As many of you know, our campus has been behind in moving the backbone network to fiber. That’s one of the reasons we have these kinds of problems here. We’re behind in that, but it is happening. And it takes a lot of money to do it. My estimate is it’s about a $16 million proposition overall to wire this campus, including your offices. Obviously we’ve never had that money in one lump sum, so progress is slow but it is there. The budget is the other part of it.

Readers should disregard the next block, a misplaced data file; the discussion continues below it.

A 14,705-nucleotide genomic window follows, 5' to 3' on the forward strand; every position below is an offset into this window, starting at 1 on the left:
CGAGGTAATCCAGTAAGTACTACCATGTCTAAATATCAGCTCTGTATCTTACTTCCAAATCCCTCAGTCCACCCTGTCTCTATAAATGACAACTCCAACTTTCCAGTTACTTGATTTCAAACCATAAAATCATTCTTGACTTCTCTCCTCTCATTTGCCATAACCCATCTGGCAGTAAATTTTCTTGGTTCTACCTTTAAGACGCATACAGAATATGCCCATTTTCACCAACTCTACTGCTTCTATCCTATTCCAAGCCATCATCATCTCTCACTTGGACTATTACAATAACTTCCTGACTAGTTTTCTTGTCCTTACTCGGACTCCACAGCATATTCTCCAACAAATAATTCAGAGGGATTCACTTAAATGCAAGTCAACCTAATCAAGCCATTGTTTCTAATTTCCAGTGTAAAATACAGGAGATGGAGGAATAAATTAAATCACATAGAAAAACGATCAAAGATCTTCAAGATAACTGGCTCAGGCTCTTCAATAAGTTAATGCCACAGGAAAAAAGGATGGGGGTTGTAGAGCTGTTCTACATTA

Professor Brown: How far are we? Professor Graves: Well, the contract — Herb can help out here — but I think the contract for the rest of the fiber network has been let and the work is underway. Is that correct, Herb? Mr. Herbert Paul (Director, Physical Plant): Right, about $6 million total. Professor Graves: And the work is underway today. When you see some orange lines marked and some holes being dug, that’s what this is all about. On the other hand, it will take a couple more years before it’s all in place. It will come in place and on-line gradually. So first I think, the next run will be up along, oh roughly from Peabody Hall up along the medical complex on Columbia Street. Up that way. And then it will reach over into the libraries here, this part of campus. Professor Brown: So the money is there to complete the network, to complete the fiber network? Professor Graves: The money is sort of there to complete the backbone network, the, if you think of it this way, networks are networks of networks. They’re put together by first having a small network in your department. So my machine here is connected to a network in this building — or not connected as the case is today. That network then gets connected to the campus backbone network. It may in fact get connected to an intermediary network. The campus backbone is a network that’s costing, well, this piece is $6 million; overall, $8 million or so. That’s just the construction cost. It takes electronic equipment. It takes people to run it. Then, you’ve got all the in-building costs. And we have lots of old buildings that are not yet wired for all of this, as some of you painfully know. And that’s the, actually, larger cost. And we have not identified the money for that. The Chancellor’s budget committee has been generous for the past three years on information technology needs, and that generosity has allowed us to do some of that in-the-building wiring that we couldn’t have done on the existing state budget. But there’s nowhere near the amount of money that’s needed, which is more on the order of $10 million, rather than $500,000 or whatever we’ve put into in the last year or two. So we’ve a ways to go, but we are getting there. I think the other thing I might do here since I don’t think I’m going to be able to show the network for reasons — let me take a consultation. Joe, get the Mac, we can try that. He’s going to go get another machine to see if it’s possibly my machine. I don’t think this machine’s down. In fact I’m going to go ahead and just make this talk and then we’ll try that machine, so that we don’t have to wait for something else to fail in case it fails.